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HUNTINGTON — Eight more people have filed to run for Huntington City Council as of Friday, meaning there are now contenders for each of the city’s nine council districts.

They are joining two mayoral candidates and nine other council candidates who have applied since the filing period began Jan. 1.

Tyler Bowen, a Republican, filed for the District 1 seat, which includes the city’s Westmoreland neighborhood and a sliver of the West End. Bowen is the residential dining manager at Marshall University, serves on the board of directors for Vinson Little League and volunteers with Boy Scouts of America. He is joining incumbent Joyce Clark, a Democrat, who filed for re-election to the seat last week.

Jim Rumbaugh, a Republican, filed to run in District 2, which represents the city’s West End neighborhood. Rumbaugh is an optician at Browning Eyecare in Kenova. He previously secured the Democratic nomination for the seat in 2016 before eventually losing in the general election. Rumbaugh is joining Pete Gillespie and Johnny McCallister, both Democrats, who previously filed for the seat.

Incumbent Jennifer Wheeler has filed for re-election in District 4, switching her party affiliation from independent to Democrat. Wheeler, the director of development at the Huntington Museum of Art, said she wanted to participate in the primary election and would not be able to do so had she remained an independent. District 4 makes up most of the Southside west of 8th Street, Harveytown and parts of the South Hills area above Ritter Park.

William “Bill” Dawson, a Republican, and Andy McKee, a Democrat, filed to run for the District 6 seat. This district includes portions of the Southside, South Hills, Enslow Park, Walnut Hills, Beverly Hills, Stamford Park and streets off Norway Avenue to the eastern city limits. Dawson is an attorney with Campbell Woods PLLC and board member of CONTACT Huntington. McKee is a retired Army veteran and science teacher at Our Lady of Fatima Parish School, teaching the country’s only middle school herpetology program (the study of amphibians and reptiles). He also founded the Mountain State Reptile Rescue.

Luke Brumfield, a Republican, applied for the District 7 seat, which encompasses portions of Washington Boulevard, U.S. 60 near Rotary Park and the area surrounding the former Peyton Elementary School. Brumfield works at Et Tu Compute, which provides computer programming services. He is seeking to face off against incumbent Mike Shockley, a Democrat, who filed for re-election last week.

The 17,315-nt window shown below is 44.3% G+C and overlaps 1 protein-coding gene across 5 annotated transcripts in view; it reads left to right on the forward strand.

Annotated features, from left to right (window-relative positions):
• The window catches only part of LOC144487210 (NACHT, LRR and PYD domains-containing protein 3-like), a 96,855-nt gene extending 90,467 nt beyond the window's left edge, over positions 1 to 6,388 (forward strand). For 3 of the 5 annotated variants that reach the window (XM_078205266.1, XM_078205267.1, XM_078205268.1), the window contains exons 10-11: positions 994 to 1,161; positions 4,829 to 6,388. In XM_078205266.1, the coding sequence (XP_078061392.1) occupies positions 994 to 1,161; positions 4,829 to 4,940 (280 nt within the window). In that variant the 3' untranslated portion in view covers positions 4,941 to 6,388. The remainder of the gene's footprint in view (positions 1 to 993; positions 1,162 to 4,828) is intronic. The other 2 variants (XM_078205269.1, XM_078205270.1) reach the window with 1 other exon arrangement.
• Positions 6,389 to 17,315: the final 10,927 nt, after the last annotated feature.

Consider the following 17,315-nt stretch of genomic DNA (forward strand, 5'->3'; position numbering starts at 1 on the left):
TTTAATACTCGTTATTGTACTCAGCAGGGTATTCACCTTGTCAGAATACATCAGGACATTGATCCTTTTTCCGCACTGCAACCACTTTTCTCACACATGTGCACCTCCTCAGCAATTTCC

Josh Adkins, a Republican, filed for the District 8 seat, making up Highlawn and a portion of the downtown area from 18th to 22nd streets between the Ohio River and 8th Avenue. Adkins is a contracted salesman and project organizer. He also does outreach and mentoring for individuals who are addicted or homeless, and volunteers locally by speaking about his life experiences.

Ally Layman, a Democrat, applied to run in District 9, making up Guyandotte, Altizer, a small portion of Highlawn between 28th and 31st streets, and the Arlington Park subdivision in the Beverly Hills area. Layman is manager of Taps at Heritage and member of the Huntington Human Relations Commission, the Mayor’s LGBTQ Advisory Committee and the Diversity and Inclusion Committee. She is also a founding member and president of Huntington Pride, which successfully produced the city’s first Pride Festival last year.

Other candidates who have applied since last week include Sam McGuffin and Aaron-Michael Fox, both Democrats, for District 3; Teresa Johnson, a Democrat, for District 5; and at-large candidates Joshua Garnes, a Republican, and Bob Bailey, a Democrat.

Huntington Mayor Steve Williams has also filed for re-election as a Democrat, and Scott Caserta has filed to run for the mayor’s position as a Republican.

The deadline to file for Huntington City Council is Jan. 31.

Travis Crum is a reporter for The Herald-Dispatch. He may be reached by phone at 304-526-2801.

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